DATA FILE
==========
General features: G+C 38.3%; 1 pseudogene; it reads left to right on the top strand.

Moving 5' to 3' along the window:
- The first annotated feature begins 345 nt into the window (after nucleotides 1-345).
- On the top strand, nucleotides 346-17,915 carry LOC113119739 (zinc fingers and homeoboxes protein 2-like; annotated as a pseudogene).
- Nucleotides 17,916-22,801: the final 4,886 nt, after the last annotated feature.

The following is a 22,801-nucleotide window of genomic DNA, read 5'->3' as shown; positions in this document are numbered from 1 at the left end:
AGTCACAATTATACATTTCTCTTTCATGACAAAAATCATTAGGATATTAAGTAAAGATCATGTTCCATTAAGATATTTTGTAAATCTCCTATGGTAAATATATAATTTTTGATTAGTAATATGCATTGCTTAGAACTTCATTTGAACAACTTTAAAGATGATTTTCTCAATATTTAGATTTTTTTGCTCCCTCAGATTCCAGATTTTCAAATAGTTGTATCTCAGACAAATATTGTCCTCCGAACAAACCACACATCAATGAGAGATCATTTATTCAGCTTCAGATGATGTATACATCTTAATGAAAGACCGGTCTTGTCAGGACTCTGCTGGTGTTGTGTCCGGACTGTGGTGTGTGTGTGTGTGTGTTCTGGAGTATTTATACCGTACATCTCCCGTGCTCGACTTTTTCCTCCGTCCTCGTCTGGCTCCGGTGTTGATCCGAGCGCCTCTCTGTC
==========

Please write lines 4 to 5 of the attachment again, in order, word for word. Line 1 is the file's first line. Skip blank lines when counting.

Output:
- On the top strand, nucleotides 346-17,915 carry LOC113119739 (zinc fingers and homeoboxes protein 2-like; annotated as a pseudogene).
- Nucleotides 17,916-22,801: the final 4,886 nt, after the last annotated feature.